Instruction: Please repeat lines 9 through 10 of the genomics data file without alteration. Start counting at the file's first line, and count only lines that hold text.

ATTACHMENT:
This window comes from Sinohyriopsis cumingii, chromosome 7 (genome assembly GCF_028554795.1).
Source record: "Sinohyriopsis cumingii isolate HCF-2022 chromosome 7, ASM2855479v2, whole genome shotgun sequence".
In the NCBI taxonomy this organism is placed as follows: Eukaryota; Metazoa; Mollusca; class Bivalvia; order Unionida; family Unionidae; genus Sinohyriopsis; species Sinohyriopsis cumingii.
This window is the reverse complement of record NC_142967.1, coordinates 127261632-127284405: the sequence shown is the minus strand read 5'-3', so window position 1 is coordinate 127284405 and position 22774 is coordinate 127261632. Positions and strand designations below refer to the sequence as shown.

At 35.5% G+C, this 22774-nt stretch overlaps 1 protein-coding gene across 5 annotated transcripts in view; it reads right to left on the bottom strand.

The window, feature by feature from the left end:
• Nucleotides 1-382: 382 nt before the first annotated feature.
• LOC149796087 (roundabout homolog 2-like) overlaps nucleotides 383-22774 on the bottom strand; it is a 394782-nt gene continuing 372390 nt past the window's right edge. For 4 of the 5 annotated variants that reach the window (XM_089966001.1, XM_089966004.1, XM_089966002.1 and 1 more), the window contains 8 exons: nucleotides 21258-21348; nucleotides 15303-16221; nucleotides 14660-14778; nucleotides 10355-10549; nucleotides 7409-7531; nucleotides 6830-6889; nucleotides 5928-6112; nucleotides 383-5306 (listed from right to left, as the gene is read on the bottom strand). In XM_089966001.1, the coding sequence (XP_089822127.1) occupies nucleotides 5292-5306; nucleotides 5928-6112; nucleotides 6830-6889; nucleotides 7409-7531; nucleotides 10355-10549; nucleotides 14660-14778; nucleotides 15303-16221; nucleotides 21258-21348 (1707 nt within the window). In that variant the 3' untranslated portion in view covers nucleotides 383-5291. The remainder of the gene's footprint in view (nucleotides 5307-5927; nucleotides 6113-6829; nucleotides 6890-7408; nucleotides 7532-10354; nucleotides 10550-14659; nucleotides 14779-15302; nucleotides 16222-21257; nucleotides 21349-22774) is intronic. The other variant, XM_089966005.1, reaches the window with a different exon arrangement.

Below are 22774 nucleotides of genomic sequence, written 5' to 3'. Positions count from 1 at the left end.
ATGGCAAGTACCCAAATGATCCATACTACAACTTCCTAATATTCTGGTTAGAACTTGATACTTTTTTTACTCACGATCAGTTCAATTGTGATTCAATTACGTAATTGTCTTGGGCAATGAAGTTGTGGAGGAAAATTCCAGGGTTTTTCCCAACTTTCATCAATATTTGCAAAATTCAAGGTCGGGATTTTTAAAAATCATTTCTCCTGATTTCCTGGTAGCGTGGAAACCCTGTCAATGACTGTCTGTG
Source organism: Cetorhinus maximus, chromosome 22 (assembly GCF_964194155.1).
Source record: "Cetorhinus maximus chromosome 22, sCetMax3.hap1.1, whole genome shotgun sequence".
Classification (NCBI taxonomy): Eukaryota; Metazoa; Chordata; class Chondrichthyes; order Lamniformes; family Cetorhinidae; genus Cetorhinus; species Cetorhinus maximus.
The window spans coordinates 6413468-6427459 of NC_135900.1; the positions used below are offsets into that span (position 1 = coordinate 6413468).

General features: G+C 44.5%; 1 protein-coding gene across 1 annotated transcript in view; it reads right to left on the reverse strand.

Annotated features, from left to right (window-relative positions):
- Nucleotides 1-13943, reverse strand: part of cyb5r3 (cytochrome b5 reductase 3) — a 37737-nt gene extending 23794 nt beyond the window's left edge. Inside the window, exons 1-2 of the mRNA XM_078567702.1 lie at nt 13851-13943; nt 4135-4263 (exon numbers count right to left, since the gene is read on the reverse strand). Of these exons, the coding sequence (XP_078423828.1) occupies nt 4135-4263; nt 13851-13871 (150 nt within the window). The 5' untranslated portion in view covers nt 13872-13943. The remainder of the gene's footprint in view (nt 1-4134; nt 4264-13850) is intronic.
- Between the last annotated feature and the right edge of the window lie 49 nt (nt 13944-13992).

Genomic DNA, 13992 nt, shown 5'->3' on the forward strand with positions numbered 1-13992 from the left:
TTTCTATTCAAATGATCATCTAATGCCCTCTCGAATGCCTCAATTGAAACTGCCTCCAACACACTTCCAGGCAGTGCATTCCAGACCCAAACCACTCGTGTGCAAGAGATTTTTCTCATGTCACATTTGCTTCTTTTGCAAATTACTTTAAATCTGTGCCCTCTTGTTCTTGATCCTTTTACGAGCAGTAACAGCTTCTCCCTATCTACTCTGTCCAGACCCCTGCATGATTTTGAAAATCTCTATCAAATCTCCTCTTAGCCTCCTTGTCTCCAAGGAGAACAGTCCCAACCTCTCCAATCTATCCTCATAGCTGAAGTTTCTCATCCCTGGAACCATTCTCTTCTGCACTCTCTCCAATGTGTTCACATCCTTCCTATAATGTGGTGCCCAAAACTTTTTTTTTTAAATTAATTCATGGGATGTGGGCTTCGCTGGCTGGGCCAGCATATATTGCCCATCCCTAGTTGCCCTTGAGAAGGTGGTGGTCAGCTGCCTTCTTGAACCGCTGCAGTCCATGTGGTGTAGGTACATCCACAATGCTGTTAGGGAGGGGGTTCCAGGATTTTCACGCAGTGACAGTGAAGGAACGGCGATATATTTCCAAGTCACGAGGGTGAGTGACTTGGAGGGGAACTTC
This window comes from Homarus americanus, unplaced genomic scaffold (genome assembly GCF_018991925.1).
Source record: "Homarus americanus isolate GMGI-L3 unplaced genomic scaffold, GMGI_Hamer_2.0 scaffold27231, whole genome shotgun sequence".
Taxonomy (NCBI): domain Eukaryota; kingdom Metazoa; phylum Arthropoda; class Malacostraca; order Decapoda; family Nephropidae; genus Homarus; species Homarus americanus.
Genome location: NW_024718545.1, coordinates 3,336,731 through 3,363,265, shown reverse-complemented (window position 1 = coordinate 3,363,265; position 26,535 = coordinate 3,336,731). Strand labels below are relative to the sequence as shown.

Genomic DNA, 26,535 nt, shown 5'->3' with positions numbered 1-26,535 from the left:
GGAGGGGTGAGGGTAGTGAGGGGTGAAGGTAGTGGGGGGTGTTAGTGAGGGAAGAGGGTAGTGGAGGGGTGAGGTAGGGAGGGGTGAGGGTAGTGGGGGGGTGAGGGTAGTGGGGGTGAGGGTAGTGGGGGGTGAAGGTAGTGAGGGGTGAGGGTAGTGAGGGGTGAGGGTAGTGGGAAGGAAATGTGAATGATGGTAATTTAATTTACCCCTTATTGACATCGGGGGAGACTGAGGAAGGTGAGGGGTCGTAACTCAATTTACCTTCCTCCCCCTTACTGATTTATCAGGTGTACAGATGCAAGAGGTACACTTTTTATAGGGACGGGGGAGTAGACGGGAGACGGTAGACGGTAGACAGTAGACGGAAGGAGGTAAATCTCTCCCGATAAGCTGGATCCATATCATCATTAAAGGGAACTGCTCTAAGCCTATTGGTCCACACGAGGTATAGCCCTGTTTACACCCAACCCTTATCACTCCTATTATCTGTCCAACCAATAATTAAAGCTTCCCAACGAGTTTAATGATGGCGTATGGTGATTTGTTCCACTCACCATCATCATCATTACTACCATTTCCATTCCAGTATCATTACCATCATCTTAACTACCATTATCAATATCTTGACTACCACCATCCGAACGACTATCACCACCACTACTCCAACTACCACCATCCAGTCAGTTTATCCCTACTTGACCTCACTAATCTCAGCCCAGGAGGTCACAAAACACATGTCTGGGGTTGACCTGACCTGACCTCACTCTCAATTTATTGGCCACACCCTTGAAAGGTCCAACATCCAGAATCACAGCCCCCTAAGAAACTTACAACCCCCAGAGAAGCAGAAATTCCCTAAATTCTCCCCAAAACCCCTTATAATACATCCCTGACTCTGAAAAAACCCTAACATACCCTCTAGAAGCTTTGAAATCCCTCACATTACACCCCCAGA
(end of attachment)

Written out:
Below are 22774 nucleotides of genomic sequence, written 5' to 3'. Positions count from 1 at the left end.
ATGGCAAGTACCCAAATGATCCATACTACAACTTCCTAATATTCTGGTTAGAACTTGATACTTTTTTTACTCACGATCAGTTCAATTGTGATTCAATTACGTAATTGTCTTGGGCAATGAAGTTGTGGAGGAAAATTCCAGGGTTTTTCCCAACTTTCATCAATATTTGCAAAATTCAAGGTCGGGATTTTTAAAAATCATTTCTCCTGATTTCCTGGTAGCGTGGAAACCCTGTCAATGACTGTCTGTG